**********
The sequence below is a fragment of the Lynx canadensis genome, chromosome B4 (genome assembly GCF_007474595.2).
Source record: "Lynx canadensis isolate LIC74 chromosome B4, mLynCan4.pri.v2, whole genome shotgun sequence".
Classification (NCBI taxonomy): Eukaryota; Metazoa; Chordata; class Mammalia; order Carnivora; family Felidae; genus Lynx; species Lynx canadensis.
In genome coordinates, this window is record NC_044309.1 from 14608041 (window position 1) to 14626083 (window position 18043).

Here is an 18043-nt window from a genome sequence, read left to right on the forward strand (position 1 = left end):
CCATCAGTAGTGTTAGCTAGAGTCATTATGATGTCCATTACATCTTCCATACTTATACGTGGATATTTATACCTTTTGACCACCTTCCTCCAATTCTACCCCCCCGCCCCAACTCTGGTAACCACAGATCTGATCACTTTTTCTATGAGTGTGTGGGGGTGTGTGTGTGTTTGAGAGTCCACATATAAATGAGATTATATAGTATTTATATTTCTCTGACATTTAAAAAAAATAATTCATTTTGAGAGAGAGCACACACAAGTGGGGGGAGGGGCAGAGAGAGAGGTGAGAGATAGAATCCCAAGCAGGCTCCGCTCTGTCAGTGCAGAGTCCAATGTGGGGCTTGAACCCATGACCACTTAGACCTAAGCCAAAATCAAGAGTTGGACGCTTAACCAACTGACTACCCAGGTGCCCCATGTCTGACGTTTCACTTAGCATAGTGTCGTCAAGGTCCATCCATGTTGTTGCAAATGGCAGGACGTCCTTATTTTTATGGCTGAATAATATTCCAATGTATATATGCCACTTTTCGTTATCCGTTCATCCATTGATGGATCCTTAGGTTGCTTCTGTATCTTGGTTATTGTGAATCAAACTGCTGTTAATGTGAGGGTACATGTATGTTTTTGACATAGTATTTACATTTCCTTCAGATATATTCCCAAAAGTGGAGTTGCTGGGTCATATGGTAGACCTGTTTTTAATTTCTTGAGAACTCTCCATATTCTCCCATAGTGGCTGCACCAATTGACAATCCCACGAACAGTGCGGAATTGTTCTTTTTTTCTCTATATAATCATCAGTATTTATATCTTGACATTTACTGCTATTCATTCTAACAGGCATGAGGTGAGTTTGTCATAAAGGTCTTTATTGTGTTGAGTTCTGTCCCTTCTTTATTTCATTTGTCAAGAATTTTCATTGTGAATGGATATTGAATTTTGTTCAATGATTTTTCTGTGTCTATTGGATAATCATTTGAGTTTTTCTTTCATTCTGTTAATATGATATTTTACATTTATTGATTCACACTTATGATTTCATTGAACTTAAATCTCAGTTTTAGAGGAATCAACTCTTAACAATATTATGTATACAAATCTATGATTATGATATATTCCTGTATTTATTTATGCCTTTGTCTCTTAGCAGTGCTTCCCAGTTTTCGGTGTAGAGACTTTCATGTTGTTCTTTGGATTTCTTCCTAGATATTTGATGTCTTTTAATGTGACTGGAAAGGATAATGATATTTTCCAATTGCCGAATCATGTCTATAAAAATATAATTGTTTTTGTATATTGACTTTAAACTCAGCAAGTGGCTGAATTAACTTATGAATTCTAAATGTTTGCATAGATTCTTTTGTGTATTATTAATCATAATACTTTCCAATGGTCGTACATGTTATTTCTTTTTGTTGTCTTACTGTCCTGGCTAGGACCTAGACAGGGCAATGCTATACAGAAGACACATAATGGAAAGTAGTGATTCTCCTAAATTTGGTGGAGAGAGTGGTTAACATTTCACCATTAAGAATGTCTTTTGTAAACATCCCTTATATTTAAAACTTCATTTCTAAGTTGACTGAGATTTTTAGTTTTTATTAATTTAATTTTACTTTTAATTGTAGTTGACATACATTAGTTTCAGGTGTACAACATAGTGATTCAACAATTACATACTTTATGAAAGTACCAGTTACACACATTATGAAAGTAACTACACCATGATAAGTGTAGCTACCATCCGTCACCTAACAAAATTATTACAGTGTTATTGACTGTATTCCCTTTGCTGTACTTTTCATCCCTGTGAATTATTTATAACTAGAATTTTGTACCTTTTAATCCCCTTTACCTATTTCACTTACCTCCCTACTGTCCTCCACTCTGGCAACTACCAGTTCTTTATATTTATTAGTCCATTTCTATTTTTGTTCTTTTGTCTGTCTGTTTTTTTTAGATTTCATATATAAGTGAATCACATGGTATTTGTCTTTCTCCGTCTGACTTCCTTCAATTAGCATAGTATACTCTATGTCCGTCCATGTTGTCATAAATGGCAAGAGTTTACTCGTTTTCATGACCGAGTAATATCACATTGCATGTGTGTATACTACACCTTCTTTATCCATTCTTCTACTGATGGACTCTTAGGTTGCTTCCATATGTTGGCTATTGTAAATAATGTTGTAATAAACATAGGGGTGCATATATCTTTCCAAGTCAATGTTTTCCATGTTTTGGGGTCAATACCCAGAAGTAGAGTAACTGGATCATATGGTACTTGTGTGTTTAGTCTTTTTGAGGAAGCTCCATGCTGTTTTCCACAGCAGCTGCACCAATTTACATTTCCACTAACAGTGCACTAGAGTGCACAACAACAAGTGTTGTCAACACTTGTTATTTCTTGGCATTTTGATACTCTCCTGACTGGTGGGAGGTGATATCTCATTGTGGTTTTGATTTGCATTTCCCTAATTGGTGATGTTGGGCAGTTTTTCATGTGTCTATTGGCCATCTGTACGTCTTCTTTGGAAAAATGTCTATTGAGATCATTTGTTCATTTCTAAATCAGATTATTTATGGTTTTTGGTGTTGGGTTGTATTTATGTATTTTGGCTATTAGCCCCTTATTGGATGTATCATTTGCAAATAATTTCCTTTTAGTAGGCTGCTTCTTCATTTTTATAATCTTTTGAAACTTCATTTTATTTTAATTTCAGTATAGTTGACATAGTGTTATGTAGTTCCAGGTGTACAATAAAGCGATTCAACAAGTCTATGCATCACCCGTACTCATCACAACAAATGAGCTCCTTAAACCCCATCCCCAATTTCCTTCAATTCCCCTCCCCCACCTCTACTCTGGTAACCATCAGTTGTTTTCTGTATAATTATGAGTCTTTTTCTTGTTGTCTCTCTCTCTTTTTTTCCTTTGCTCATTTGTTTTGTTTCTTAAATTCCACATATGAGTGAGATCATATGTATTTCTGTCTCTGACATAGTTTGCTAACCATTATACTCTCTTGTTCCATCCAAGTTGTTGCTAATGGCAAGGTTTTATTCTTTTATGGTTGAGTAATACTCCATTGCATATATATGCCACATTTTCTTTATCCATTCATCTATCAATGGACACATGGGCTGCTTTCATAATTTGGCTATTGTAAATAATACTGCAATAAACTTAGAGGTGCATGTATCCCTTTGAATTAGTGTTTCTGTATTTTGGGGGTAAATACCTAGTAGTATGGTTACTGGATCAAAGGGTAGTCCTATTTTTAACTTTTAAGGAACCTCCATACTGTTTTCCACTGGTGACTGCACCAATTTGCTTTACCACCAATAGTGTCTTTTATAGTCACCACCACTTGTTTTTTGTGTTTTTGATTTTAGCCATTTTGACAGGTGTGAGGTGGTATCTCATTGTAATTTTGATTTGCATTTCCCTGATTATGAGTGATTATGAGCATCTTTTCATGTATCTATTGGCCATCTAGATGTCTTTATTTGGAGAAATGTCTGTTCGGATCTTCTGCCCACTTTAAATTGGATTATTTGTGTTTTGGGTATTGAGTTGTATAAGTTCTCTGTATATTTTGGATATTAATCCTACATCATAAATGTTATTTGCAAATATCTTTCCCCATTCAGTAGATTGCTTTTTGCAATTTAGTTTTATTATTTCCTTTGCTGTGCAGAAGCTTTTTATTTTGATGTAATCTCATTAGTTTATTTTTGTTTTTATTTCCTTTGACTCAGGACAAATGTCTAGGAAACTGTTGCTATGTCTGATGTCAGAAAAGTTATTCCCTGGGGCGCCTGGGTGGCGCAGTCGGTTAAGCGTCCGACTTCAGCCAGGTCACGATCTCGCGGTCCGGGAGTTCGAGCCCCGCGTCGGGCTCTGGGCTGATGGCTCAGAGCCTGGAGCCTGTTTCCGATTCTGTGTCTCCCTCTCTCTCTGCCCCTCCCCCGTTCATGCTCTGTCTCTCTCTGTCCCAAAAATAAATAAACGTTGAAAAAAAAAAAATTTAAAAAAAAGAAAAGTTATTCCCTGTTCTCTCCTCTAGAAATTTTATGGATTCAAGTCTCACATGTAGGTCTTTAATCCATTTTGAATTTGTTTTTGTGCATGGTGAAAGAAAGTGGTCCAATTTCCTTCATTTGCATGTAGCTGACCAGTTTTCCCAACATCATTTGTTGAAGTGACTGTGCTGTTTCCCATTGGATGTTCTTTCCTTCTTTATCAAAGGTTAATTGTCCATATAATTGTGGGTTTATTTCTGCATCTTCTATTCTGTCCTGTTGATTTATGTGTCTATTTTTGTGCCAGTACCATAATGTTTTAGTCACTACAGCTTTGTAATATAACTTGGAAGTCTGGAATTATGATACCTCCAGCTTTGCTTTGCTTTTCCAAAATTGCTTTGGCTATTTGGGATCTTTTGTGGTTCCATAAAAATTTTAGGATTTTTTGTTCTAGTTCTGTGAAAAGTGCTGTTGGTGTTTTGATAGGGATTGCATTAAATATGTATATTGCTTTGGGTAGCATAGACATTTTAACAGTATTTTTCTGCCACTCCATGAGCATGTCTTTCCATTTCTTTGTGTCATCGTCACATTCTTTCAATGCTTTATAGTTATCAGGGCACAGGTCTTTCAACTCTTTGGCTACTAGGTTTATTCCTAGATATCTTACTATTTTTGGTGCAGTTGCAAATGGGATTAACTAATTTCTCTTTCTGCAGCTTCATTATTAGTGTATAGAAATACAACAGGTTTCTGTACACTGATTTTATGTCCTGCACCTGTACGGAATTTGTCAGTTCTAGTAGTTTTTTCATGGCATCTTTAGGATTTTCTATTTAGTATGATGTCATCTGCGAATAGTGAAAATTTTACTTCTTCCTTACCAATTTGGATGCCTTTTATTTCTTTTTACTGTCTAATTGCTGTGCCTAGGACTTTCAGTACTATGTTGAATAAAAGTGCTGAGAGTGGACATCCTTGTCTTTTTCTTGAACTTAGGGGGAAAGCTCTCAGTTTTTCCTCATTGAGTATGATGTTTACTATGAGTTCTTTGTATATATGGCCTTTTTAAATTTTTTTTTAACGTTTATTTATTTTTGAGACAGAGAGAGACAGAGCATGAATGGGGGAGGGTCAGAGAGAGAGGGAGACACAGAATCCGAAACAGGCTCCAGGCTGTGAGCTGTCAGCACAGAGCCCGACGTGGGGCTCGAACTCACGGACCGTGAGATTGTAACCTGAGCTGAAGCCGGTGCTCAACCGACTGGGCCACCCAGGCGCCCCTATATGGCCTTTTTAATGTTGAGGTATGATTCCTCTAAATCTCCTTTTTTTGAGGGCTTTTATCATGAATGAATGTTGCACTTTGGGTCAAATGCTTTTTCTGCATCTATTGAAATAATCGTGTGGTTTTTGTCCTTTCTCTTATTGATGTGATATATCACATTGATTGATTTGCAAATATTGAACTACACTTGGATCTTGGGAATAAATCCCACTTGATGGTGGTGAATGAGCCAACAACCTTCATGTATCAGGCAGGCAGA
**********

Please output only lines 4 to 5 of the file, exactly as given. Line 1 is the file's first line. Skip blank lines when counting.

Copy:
In genome coordinates, this window is record NC_044309.1 from 14608041 (window position 1) to 14626083 (window position 18043).

Here is an 18043-nt window from a genome sequence, read left to right on the forward strand (position 1 = left end):